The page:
Melanin is a term used to describe a dark brown to black pigment occurring in the hair, skin, and iris of the eye in people and animals. It is responsible for tanning of skin exposed to sunlight.
Melanin In Missouri is a collection of photographs and stories from Missourians who have experienced discrimination based on the color of their skin. Photographers and participants of this ongoing project collaborate and focus on capturing the natural beauty and essence of each individual while expressing the emotions that are caused by discrimination.
We sat down with Phoebe Landrum, local photographer based out of TechArtista and project coordinator, to discuss the importance of Melanin in Missouri during a brief Q&A session.
What propelled you to start this project?
I've been involved in conversations about race in St. Louis for a number of years, and, in many ways, I’m grateful the conversations have expanded to broader scale. It’s about time. I was considering many creative projects surrounding racial issues in the area, but when the NAACP sent out the travel warning deeming Missouri an unsafe state to travel to I knew had to do something right then. Screaming in the street alone was not going to do it. I used Facebook to grab the attention of my followers, stating in a post that it was "Blacks Only Day" in my studio and all sessions were free to those who are interested in sharing their stories of discrimination through a collaborative photography project. The goal was to share with friends, family, clients and acquaintances that discrimination is wrong and is never to be tolerated.
As a business owner, I felt it as my responsibility to taking a public stand against racial discrimination. In my inner circles I’m known for this stance, but it’s time to help others feel comfortable in taking the same kind of stance. This project started on a whim of passion, with the name ‘Melanin in Missouri’ coming from one of the participants, and will continue to evolve as the racial climate changes. I want this project to be a living breathing experience in which all participants own it, where they can take the project, or it’s context to where it needs to be and keep it alive. These stories, when seen and heard, speak to the bigger issues we all face with racism, which is that no one really wins. We need people to know that the NAACP warning is for a reason that can't be denied and work together to resolve it.
What’s a story of discrimination that stands out to you?
I remember during one of the first session in August I was talking to a beautiful teenaged girl who came with her family. She wasn't planning on participating, but after watching her family proceed to share their stories, she then decided too. She talked about growing up in Springfield MO, where there were very few dark skinned people. All of her friends were white. She's introverted by nature and her friends would always tell her, "You need to talk more...” or "Why don't you say anything?” She tells me this looking away with pain in her face, finding the strength to hold back tears. The young girl told me the reason she didn't talk much is because they were not really interested in what she had to say. She tried over and over again but they continually shut her down. I asked her how it make her feel, telling her it’s okay to cry and let it out. Her tears finally fell, "I feel frustrated, like they don’t ever want to hear me.” I then asked her why do you think they acted this way towards her and she responded, “because of the color of my skin.” I noticed she was upset, so I asked her what she was thinking about. She replied "this is my first time ever expressing my thoughts about this.” Discrimination can be a silent spirit killer, without anyone knowing exactly what's going on. Self awareness is the only way we can change our positions and unaware behaviors.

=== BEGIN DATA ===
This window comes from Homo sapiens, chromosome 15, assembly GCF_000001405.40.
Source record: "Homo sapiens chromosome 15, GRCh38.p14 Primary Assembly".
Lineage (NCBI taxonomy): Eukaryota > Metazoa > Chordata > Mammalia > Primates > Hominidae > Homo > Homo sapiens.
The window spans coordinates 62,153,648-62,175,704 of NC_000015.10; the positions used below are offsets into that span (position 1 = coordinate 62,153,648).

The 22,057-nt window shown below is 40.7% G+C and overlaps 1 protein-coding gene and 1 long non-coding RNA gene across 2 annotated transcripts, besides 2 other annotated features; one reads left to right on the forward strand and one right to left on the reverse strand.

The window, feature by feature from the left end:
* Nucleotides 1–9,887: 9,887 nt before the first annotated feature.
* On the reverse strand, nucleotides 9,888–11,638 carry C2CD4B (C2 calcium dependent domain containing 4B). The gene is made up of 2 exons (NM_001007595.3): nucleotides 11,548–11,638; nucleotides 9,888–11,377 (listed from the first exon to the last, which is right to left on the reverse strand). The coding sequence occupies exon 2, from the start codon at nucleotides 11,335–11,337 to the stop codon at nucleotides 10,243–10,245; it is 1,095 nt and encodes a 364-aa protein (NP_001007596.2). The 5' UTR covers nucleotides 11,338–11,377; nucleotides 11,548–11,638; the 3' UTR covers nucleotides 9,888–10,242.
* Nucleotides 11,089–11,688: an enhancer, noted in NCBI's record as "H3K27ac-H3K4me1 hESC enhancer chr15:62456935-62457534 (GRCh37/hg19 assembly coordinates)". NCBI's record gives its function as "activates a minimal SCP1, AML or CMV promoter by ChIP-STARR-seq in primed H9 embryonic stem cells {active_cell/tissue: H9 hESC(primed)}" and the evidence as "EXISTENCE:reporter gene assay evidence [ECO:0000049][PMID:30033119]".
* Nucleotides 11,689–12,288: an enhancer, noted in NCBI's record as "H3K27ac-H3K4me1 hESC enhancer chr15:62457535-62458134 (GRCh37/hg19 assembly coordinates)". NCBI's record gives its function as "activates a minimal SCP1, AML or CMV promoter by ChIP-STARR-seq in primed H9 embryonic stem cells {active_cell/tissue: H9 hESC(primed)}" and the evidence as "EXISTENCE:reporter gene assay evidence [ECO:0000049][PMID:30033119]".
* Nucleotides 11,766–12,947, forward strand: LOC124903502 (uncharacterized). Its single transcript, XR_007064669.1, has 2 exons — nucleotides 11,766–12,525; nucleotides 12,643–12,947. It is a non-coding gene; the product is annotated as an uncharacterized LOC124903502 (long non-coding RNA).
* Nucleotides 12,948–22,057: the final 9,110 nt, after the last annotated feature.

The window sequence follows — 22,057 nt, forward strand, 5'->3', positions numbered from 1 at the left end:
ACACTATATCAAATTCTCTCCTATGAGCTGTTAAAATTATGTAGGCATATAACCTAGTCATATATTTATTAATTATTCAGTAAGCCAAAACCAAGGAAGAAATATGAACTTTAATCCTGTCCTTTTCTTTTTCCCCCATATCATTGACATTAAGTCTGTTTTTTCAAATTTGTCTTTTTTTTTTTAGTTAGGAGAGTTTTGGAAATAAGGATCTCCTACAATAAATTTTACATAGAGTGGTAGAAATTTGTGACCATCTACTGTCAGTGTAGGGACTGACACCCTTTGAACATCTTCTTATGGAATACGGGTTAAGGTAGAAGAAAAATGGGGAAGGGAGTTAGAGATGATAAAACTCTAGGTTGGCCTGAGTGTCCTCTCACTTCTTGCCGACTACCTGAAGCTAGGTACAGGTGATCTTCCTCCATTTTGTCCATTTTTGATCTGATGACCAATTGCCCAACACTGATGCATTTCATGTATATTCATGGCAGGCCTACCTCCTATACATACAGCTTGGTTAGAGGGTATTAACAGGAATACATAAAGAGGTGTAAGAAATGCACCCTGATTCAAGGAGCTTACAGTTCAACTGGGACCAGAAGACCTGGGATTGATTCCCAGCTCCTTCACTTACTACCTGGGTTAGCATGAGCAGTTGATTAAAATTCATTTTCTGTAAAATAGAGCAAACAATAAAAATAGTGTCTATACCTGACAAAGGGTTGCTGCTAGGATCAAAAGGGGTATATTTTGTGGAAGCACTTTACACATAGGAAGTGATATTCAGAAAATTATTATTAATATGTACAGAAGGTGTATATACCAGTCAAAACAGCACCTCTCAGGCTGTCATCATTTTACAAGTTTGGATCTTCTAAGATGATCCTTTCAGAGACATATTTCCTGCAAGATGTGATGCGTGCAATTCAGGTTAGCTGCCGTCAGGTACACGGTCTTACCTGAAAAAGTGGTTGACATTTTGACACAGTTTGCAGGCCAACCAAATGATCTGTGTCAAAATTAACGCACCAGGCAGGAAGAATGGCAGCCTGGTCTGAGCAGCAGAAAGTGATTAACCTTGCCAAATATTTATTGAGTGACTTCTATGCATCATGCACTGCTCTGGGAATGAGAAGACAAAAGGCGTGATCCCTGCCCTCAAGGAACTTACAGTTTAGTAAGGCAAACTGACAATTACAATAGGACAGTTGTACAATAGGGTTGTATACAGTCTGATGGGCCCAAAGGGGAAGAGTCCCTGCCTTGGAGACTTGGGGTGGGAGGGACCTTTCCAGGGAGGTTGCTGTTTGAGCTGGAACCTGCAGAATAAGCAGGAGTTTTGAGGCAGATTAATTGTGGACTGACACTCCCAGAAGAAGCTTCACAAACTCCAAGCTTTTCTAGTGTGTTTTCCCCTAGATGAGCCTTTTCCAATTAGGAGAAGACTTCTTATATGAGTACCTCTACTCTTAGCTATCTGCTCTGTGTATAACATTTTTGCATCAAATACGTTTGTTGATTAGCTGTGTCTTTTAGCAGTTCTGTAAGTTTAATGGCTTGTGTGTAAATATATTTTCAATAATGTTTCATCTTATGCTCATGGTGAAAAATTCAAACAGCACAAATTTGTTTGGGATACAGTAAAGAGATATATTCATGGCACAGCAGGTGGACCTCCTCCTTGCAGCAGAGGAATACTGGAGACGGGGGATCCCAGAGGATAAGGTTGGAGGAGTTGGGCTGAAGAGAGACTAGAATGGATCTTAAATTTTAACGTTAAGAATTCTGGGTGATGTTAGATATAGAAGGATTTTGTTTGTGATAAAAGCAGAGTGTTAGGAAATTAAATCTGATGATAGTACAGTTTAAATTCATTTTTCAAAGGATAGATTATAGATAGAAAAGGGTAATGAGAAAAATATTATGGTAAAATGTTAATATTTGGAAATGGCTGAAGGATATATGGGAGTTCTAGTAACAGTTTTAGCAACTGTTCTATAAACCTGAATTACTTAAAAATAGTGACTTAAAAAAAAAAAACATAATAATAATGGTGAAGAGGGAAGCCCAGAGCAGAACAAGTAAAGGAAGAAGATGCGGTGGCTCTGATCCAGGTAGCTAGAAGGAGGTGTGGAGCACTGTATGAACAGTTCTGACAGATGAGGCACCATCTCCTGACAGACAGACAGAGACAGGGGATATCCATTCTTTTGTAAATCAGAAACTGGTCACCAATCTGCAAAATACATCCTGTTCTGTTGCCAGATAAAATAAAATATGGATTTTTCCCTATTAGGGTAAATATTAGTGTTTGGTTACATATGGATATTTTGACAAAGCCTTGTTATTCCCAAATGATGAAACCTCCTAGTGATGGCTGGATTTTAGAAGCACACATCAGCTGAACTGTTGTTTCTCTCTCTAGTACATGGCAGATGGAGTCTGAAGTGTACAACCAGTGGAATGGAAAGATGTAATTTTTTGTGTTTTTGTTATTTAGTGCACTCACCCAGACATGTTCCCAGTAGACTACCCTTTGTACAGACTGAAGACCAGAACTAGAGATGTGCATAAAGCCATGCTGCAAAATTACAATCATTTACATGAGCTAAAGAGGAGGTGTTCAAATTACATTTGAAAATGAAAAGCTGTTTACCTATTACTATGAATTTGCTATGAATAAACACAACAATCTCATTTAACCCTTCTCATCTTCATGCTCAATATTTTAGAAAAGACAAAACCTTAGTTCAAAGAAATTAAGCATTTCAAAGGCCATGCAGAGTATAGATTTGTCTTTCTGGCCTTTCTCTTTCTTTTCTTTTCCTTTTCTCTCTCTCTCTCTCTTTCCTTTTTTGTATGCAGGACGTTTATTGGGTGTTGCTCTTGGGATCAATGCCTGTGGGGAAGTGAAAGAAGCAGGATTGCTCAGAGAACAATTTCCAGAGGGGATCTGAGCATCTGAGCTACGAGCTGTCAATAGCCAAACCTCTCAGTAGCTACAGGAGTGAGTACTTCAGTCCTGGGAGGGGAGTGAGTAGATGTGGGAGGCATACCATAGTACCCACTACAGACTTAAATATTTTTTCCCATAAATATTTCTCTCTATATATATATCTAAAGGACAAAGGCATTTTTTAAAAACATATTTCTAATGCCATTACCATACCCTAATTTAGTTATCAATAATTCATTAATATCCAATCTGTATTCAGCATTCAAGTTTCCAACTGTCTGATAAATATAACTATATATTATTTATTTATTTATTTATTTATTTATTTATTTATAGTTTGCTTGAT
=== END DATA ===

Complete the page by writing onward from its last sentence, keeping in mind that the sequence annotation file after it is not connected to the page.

What are you hoping to achieve with Melanin in Missouri?
I want to create a platform for people to express their experiences of discrimination. Also, I'd like to make Melanin in Missouri a collective experience where different participants take ownership. Ultimately, I'd like other creatives and photographers to donate their skills to capturing more stories. Melanin in Missouri aims to demystify how much discrimination happens in this state and beyond.
I'm working on creating a cohesive website (donation services welcome) where these photos and stories will live, showing how many people are affected by discrimination and racism. I'd eventually like to do an exhibition where the images and stories are on display for people to view and reflect upon. One story can change a life.
Who can contribute?
We’re looking for donations of all types. Right now, we’re working on getting our digital properties together. We need a website designer and host who can create a simple but effective platform to share the photos and the stories side by side. Printers can come forward and donate prints to the participants. Food and beverage vendors could donate snacks for the long shooting days. We’re also looking for hair and makeup artists to donate their time for quick touches and inspirations.
Participants: At this time we are focused on people with melanin in their skin who live in Missouri or who have traveled here and have a story relating to discrimination based on skin color. Participants do not have to have their faces in the photo to be apart of this project as we’d like to get creative and explore what is best for each individual.
What can we do to help?
Spread the word! Support local businesses of people of color/ Melanin. Share our Facebook page, website and ultimately the message: discrimination it not tolerated. Personal connections and stories are the best way to make people aware of a project like this because we're not selling something, we are asking people to come forward and share.